Ancient, well-preserved mosques

But in Kuttichira, in Kozhikode, his experience was different. Its two ancient well-preserved mosques, sporting local architecture—Mishal and Mucchundi Palli—were more beautiful than imagined. Nakhuda Mithqual, a Yemeni merchant and builder of Mishal, is mentioned in the Rihla. The mosques then, as now, serve as important base of Islamic culture.

Ibn Battuta’s tryst with Malabar

“My aim in writing the book was that before the discovery of America, when the whole world was not seen as it is today, here was a man who travelled from Morocco to China and back in the 14th century, which was extraordinary. Ibn Battuta was a legal scholar and Muslims like him had a greater self-consciousness about the spread of the Muslim world in the hemisphere. Europeans did so after that. I tried to set his travels in a wider context in the world he lived.”

Dunn further expounds that Ibn Battuta’s accounts of Kozhikode and Malabar are highly significant in pointing to the fact that brisk trade, handled principally by Muslims, was quite peaceful, barring pirates.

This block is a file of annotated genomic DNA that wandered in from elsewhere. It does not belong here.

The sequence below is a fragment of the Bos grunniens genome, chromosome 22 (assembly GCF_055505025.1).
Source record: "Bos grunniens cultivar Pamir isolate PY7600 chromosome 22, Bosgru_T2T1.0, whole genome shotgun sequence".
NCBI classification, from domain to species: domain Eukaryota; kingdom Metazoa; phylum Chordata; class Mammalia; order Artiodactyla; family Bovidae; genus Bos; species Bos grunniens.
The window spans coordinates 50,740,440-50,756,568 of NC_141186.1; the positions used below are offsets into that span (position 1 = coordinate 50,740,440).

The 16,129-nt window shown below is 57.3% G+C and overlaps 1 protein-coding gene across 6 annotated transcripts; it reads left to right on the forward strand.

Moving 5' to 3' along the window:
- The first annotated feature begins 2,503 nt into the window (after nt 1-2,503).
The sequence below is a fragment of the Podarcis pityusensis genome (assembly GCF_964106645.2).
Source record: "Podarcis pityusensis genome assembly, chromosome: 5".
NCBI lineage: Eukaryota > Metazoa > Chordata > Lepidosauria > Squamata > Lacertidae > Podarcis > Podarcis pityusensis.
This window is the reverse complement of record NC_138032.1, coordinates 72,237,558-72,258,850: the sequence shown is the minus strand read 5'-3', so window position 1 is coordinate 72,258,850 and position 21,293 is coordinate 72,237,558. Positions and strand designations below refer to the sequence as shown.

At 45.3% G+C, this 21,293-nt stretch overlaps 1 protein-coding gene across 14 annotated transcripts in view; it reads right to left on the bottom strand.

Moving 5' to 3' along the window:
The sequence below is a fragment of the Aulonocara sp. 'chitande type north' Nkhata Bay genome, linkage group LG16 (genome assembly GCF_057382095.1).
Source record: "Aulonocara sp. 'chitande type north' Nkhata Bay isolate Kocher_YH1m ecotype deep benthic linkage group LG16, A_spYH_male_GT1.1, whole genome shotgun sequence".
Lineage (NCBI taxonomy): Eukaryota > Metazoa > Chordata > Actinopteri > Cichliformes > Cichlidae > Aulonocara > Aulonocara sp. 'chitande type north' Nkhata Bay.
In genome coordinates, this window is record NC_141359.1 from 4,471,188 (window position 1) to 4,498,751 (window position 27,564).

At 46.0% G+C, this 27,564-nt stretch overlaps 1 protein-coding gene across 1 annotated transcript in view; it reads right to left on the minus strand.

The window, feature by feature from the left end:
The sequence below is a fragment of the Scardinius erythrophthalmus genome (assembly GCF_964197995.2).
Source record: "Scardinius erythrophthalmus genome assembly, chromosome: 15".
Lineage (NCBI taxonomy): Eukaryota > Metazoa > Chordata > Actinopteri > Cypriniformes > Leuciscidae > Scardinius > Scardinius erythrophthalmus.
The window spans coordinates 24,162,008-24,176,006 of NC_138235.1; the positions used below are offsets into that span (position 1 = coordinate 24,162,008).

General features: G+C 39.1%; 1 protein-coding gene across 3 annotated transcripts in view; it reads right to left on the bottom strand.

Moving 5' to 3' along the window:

Ibn Battuta first arrived in these parts as an emissary of Muhammed Bin Tughluq travelling overland and by sea from Delhi to China, carrying precious presents and slave girls for the emperor of the Yuan Dynasty. With vibrant trade on between the Malabar coast and China, Ibn Battuta was to board one from a fleet of Chinese ships anchored there. Dunn says that the narrative describes in detail huge Chinese vessels moored at the port. According to the narration a violent storm broke out at the time when the ship was to set sail, completely destroying two of them and driving away a third. Ibn Battuta could not board as he was apparently busy with his slave girls. Fearing that the King would learn of his indiscretions he did not return to Delhi. Instead, he moved further south and arrived at Maldives, where he supposedly fathered a son, of who he writes emotionally. Quoting the Sharia, Battuta writes of his rightful claim to the boy.